Every time I think that I have a firm hold on the steering wheel of my life, a set of unforeseen circumstances jumps into the road and jars my hands away from my ten- and-two death grip, knocking me uncomfortably back to this unarguable reality: We are never really in total control.
In the course of preparing for my inaugural plunge into National Novel Writing Month—that insane challenge that compels throngs of aspiring novelists to write at least 50,000 words every November—I recently read a couple of articles discussing the pros and cons of detailed outlining and planning. These articles placed fiction writers into two distinct camps labeled plotters and pantsers (as in “operate by the seat of your pants”). As you can probably guess from the names, one group is given to meticulously mapping out every character, chapter, setting, and development before even crafting a single sentence of prose, and the other group is a mystical collection of romantics who allow their stories to develop organically within the bliss of writing sessions.
Before I go any further, I’ll ask a question: Which approach appeals to you? Even if you aren’t a writer, you most likely feel greater affection for one of these groups than you do for the other, because the plotter or pantser debate isn’t reserved for fiction writing only—it’s really about life at large. Should we plan our days out or take them as they come? And what do we do when unforeseen developments remind us that our best planning will always need endless revision anyway?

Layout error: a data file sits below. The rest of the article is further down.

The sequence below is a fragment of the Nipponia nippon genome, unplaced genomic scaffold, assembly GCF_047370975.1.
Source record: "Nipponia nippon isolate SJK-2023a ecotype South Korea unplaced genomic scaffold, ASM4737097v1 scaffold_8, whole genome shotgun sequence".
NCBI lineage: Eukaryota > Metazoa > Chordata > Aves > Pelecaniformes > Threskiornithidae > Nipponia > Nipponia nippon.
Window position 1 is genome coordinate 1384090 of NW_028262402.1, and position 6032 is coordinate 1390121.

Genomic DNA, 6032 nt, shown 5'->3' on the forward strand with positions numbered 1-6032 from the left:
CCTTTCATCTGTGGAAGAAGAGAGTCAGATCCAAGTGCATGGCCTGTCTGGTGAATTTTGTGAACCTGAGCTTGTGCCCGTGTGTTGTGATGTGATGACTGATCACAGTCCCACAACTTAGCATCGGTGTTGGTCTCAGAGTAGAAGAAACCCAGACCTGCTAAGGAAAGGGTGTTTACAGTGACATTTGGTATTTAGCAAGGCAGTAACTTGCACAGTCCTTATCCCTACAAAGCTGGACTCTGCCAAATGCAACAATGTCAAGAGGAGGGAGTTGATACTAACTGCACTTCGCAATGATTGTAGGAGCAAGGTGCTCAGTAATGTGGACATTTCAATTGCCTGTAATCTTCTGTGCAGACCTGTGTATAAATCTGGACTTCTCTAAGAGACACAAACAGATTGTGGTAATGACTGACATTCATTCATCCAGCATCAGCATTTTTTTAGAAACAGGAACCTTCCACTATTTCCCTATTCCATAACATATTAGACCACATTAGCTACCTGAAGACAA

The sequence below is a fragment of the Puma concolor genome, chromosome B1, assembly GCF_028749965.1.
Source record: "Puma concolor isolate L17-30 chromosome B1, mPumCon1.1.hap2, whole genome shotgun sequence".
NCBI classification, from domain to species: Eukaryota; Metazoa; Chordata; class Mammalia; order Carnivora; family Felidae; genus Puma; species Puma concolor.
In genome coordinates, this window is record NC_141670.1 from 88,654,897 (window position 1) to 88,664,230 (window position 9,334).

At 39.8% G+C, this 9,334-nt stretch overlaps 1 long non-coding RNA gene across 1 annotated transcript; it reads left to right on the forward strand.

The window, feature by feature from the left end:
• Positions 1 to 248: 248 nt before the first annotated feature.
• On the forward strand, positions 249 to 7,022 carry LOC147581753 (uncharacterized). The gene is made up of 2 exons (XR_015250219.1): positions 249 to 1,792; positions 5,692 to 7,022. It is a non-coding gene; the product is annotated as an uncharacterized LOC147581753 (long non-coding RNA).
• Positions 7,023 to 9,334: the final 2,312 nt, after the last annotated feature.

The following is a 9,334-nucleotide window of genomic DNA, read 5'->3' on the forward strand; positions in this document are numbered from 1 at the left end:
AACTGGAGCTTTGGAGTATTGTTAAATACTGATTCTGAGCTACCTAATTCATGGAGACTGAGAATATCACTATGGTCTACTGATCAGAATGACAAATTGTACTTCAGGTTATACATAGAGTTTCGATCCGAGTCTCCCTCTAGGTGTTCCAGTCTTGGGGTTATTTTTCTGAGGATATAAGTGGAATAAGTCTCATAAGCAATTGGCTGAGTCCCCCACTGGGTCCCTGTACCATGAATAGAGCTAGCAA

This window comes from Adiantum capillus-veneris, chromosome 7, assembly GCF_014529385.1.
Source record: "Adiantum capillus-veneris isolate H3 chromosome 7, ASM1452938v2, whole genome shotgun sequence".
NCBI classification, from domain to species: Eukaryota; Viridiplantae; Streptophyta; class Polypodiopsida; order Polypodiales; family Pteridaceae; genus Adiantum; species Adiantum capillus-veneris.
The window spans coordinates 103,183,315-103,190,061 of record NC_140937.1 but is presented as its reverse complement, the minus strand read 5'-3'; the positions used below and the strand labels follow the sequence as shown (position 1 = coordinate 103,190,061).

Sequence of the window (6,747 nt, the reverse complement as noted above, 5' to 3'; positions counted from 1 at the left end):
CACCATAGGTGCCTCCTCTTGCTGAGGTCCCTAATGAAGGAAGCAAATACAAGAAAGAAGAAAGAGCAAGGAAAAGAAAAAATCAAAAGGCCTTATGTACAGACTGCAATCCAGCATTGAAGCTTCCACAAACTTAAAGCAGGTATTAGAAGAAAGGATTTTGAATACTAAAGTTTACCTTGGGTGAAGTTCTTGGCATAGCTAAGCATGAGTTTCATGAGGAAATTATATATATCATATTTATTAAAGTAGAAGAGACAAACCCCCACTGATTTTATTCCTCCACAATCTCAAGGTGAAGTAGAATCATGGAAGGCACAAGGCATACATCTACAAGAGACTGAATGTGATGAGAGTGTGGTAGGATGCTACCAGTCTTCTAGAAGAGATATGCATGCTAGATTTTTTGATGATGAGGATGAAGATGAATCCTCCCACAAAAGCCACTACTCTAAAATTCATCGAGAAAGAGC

I’ll admit that I’m somewhat of a planner. I even recently, for the first time, went through the exercise of crafting a five-year plan. In both writing and in life, I like to have an idea of where I’m going or it can feel as if I’m freefalling or spinning my wheels. I like to know that my days (and words) are building on each other, constructing a greater intention rather than just blowing in the winds until some random destiny (good or heartbreaking) collides with them by happenstance.
However, I also couldn’t live—or write—without allowing myself the freedom to deviate from outlines when the magic of the moment illuminates inspiration. Many times, I actually feel a certain disdain for my careful plotting because I realize that it will ultimately be at best a framework anyway. While planning is useful and necessary to keep us pointed in the right direction, I believe that the development of compelling character and scenes (both in writing and personal life) is ultimately what will matter most anyway.
So, I guess I’m both a plotter and a pantser, which is good, because as I said at the beginning this post, life always seems to hit you with unpredictable challenges no matter how tightly you are clinging to control.
For me, 2017 has been a series of unforeseen challenges, a virtual master class in the spontaneous and often cantankerous nature of life’s daily unfolding. In January, my wife came home from work one morning complaining of stomach pains. The next day a scan revealed a mass on her left ovary, and soon we were cloistered in our bedroom for a cloudy week, waiting nervously for the results of a cancer detection test. Suddenly my plans for the new year, writing and otherwise, seemed silly. “Cancer or not cancer” was all that mattered.